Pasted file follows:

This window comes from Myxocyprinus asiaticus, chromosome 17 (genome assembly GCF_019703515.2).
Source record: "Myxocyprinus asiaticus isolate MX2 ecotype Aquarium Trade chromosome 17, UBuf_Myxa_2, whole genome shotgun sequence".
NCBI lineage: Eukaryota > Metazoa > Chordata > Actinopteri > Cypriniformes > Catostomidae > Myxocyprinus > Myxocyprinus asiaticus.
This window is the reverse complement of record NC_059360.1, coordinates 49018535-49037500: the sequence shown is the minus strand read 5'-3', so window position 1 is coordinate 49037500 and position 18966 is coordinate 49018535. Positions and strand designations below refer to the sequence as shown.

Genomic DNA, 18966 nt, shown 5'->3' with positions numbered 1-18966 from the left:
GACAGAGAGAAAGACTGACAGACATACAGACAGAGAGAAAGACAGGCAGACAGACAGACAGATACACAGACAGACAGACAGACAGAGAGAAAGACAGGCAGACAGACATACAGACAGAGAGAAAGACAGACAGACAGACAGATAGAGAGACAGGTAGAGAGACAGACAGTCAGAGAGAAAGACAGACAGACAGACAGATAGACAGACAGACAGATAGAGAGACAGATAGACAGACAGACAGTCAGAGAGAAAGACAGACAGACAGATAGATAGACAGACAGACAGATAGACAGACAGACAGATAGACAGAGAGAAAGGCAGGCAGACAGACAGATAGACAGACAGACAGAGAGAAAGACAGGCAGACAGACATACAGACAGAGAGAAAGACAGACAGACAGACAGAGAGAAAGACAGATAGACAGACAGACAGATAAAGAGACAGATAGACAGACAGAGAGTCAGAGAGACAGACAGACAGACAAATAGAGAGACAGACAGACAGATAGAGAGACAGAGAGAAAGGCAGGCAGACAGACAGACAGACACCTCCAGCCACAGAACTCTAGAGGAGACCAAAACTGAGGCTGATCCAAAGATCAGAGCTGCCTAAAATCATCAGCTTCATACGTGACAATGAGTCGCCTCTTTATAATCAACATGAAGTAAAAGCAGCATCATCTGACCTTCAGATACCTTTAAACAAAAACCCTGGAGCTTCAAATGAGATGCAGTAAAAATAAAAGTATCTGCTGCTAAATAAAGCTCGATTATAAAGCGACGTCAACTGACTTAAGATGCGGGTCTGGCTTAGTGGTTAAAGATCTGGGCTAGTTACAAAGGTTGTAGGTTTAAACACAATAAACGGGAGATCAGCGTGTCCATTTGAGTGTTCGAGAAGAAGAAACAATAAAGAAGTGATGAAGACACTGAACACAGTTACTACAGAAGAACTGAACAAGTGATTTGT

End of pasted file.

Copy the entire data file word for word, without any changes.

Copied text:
This window comes from Myxocyprinus asiaticus, chromosome 17 (genome assembly GCF_019703515.2).
Source record: "Myxocyprinus asiaticus isolate MX2 ecotype Aquarium Trade chromosome 17, UBuf_Myxa_2, whole genome shotgun sequence".
NCBI lineage: Eukaryota > Metazoa > Chordata > Actinopteri > Cypriniformes > Catostomidae > Myxocyprinus > Myxocyprinus asiaticus.
This window is the reverse complement of record NC_059360.1, coordinates 49018535-49037500: the sequence shown is the minus strand read 5'-3', so window position 1 is coordinate 49037500 and position 18966 is coordinate 49018535. Positions and strand designations below refer to the sequence as shown.

Genomic DNA, 18966 nt, shown 5'->3' with positions numbered 1-18966 from the left:
GACAGAGAGAAAGACTGACAGACATACAGACAGAGAGAAAGACAGGCAGACAGACAGACAGATACACAGACAGACAGACAGACAGAGAGAAAGACAGGCAGACAGACATACAGACAGAGAGAAAGACAGACAGACAGACAGATAGAGAGACAGGTAGAGAGACAGACAGTCAGAGAGAAAGACAGACAGACAGACAGATAGACAGACAGACAGATAGAGAGACAGATAGACAGACAGACAGTCAGAGAGAAAGACAGACAGACAGATAGATAGACAGACAGACAGATAGACAGACAGACAGATAGACAGAGAGAAAGGCAGGCAGACAGACAGATAGACAGACAGACAGAGAGAAAGACAGGCAGACAGACATACAGACAGAGAGAAAGACAGACAGACAGACAGAGAGAAAGACAGATAGACAGACAGACAGATAAAGAGACAGATAGACAGACAGAGAGTCAGAGAGACAGACAGACAGACAAATAGAGAGACAGACAGACAGATAGAGAGACAGAGAGAAAGGCAGGCAGACAGACAGACAGACACCTCCAGCCACAGAACTCTAGAGGAGACCAAAACTGAGGCTGATCCAAAGATCAGAGCTGCCTAAAATCATCAGCTTCATACGTGACAATGAGTCGCCTCTTTATAATCAACATGAAGTAAAAGCAGCATCATCTGACCTTCAGATACCTTTAAACAAAAACCCTGGAGCTTCAAATGAGATGCAGTAAAAATAAAAGTATCTGCTGCTAAATAAAGCTCGATTATAAAGCGACGTCAACTGACTTAAGATGCGGGTCTGGCTTAGTGGTTAAAGATCTGGGCTAGTTACAAAGGTTGTAGGTTTAAACACAATAAACGGGAGATCAGCGTGTCCATTTGAGTGTTCGAGAAGAAGAAACAATAAAGAAGTGATGAAGACACTGAACACAGTTACTACAGAAGAACTGAACAAGTGATTTGT